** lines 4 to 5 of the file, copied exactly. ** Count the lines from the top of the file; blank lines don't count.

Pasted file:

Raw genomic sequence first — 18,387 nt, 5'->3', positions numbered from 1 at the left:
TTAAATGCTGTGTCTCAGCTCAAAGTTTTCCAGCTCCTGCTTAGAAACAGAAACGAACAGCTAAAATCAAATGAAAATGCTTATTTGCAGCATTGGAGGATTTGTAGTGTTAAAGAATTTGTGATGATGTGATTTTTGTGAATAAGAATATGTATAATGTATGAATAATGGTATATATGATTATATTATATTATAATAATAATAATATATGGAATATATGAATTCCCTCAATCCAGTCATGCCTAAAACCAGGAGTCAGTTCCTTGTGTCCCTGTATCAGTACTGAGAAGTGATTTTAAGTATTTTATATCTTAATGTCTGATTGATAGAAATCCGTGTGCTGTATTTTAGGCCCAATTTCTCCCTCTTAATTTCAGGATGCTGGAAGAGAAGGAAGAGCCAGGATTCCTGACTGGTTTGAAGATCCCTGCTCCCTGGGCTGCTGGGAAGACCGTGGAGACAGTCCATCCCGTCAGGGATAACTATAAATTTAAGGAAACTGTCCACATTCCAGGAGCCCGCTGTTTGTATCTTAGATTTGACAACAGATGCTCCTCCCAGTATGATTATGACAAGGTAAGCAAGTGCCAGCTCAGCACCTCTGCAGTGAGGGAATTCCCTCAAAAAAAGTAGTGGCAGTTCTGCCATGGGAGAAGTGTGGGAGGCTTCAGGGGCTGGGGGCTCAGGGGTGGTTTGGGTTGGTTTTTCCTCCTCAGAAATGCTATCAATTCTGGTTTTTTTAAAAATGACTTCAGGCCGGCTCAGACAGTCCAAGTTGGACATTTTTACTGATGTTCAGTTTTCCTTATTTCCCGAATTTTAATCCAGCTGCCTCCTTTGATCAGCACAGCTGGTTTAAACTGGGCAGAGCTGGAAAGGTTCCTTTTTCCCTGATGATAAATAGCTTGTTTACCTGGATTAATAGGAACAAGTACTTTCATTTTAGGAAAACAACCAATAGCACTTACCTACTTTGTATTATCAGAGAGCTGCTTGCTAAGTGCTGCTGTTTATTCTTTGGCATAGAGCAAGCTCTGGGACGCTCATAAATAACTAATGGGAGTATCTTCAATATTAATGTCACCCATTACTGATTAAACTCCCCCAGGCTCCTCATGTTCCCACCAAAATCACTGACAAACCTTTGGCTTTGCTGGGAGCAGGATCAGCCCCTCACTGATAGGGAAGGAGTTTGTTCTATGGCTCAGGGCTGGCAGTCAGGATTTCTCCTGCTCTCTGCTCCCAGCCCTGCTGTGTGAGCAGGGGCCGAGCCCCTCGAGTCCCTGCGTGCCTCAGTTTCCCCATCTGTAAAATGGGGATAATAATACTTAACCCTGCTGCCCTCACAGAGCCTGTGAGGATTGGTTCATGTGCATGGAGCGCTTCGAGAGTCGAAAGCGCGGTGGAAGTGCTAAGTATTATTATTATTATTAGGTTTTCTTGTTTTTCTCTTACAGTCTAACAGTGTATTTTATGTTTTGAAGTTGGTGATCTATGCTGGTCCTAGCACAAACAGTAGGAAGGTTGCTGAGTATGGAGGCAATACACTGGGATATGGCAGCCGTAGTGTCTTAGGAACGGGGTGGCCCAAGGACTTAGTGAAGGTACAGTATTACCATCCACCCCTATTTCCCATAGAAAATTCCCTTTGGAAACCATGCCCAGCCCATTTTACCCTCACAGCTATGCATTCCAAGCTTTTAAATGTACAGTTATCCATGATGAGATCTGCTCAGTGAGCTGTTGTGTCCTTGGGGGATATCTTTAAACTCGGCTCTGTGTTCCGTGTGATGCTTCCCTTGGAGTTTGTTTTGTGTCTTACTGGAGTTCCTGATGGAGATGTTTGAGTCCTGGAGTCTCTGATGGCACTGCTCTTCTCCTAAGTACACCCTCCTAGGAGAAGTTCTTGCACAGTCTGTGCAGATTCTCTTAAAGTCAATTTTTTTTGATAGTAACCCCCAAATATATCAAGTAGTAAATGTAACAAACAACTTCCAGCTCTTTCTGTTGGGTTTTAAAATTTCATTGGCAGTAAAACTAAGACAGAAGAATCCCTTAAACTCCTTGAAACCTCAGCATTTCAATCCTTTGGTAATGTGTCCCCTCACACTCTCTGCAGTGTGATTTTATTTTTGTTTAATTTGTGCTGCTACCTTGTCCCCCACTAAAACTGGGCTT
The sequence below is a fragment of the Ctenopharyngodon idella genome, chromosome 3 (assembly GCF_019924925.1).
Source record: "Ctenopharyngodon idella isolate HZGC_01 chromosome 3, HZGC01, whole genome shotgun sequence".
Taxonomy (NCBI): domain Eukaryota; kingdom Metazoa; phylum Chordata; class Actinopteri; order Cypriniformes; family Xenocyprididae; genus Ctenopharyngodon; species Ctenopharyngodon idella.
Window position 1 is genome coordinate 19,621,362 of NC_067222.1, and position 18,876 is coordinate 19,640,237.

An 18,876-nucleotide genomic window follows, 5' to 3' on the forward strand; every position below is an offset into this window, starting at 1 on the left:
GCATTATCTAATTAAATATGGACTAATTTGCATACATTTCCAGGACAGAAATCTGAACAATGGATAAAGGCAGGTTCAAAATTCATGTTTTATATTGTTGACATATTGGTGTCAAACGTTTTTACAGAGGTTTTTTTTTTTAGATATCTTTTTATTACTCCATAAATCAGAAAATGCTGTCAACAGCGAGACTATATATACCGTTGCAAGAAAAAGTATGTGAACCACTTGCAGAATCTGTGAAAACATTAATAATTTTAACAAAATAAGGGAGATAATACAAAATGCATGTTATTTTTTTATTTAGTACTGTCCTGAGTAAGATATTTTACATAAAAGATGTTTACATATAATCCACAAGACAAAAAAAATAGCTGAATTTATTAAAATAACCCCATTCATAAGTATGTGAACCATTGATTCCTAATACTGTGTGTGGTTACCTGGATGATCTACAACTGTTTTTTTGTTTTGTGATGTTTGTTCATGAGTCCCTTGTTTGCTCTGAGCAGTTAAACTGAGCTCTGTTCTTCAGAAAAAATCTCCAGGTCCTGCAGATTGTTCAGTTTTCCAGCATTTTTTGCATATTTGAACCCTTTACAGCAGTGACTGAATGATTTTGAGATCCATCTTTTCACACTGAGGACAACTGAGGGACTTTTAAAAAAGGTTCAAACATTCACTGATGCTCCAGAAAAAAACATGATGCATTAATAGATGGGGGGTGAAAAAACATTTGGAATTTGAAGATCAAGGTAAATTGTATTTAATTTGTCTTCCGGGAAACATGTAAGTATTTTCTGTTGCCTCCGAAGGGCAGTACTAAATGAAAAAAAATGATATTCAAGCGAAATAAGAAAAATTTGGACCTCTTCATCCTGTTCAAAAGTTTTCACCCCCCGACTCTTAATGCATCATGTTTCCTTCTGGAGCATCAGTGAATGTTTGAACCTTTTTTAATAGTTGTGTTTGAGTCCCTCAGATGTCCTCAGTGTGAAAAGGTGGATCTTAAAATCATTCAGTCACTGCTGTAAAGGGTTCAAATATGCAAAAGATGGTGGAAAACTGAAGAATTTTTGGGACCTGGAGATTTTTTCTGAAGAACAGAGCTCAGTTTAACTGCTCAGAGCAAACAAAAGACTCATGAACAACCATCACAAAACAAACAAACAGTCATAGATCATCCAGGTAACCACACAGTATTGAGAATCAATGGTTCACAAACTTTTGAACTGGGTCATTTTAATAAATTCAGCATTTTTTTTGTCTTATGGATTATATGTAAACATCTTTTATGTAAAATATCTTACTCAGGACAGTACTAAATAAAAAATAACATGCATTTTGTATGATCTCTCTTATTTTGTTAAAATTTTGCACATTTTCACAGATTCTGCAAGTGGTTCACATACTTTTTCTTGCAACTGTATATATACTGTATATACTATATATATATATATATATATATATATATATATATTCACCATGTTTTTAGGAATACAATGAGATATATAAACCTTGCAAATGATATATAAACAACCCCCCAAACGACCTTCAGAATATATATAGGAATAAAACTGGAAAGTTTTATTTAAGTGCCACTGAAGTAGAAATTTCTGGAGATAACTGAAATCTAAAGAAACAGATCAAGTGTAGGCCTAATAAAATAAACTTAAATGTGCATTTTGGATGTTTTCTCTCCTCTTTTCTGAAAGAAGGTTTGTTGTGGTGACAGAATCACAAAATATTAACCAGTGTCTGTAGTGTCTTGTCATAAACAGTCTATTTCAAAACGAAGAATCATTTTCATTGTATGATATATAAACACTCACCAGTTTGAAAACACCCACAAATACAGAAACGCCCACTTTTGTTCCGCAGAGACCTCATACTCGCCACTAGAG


Source record: "Ctenopharyngodon idella isolate HZGC_01 chromosome 3, HZGC01, whole genome shotgun sequence".
Taxonomy (NCBI): domain Eukaryota; kingdom Metazoa; phylum Chordata; class Actinopteri; order Cypriniformes; family Xenocyprididae; genus Ctenopharyngodon; species Ctenopharyngodon idella.